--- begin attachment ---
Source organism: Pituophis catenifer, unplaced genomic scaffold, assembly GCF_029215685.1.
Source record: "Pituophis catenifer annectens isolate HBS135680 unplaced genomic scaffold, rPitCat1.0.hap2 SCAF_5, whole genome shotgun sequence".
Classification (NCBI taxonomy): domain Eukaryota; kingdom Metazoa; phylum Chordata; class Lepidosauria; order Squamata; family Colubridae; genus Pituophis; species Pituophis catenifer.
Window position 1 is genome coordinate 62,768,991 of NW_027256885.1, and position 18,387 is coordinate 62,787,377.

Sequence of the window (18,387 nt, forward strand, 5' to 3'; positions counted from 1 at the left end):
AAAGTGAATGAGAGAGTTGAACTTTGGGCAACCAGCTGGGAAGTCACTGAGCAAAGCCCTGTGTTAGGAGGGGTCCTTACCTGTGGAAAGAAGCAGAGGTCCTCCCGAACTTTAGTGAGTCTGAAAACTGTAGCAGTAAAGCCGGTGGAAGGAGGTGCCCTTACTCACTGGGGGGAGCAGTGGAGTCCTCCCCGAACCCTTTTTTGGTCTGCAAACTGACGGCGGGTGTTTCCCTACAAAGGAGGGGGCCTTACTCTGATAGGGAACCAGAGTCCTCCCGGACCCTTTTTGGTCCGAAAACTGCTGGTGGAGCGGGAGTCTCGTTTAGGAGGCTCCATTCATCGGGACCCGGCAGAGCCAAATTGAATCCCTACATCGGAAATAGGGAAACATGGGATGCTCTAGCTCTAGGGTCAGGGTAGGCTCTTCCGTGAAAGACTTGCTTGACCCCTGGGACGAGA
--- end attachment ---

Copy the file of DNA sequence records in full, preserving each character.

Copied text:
Source organism: Pituophis catenifer, unplaced genomic scaffold, assembly GCF_029215685.1.
Source record: "Pituophis catenifer annectens isolate HBS135680 unplaced genomic scaffold, rPitCat1.0.hap2 SCAF_5, whole genome shotgun sequence".
Classification (NCBI taxonomy): domain Eukaryota; kingdom Metazoa; phylum Chordata; class Lepidosauria; order Squamata; family Colubridae; genus Pituophis; species Pituophis catenifer.
Window position 1 is genome coordinate 62,768,991 of NW_027256885.1, and position 18,387 is coordinate 62,787,377.

Sequence of the window (18,387 nt, forward strand, 5' to 3'; positions counted from 1 at the left end):
AAAGTGAATGAGAGAGTTGAACTTTGGGCAACCAGCTGGGAAGTCACTGAGCAAAGCCCTGTGTTAGGAGGGGTCCTTACCTGTGGAAAGAAGCAGAGGTCCTCCCGAACTTTAGTGAGTCTGAAAACTGTAGCAGTAAAGCCGGTGGAAGGAGGTGCCCTTACTCACTGGGGGGAGCAGTGGAGTCCTCCCCGAACCCTTTTTTGGTCTGCAAACTGACGGCGGGTGTTTCCCTACAAAGGAGGGGGCCTTACTCTGATAGGGAACCAGAGTCCTCCCGGACCCTTTTTGGTCCGAAAACTGCTGGTGGAGCGGGAGTCTCGTTTAGGAGGCTCCATTCATCGGGACCCGGCAGAGCCAAATTGAATCCCTACATCGGAAATAGGGAAACATGGGATGCTCTAGCTCTAGGGTCAGGGTAGGCTCTTCCGTGAAAGACTTGCTTGACCCCTGGGACGAGA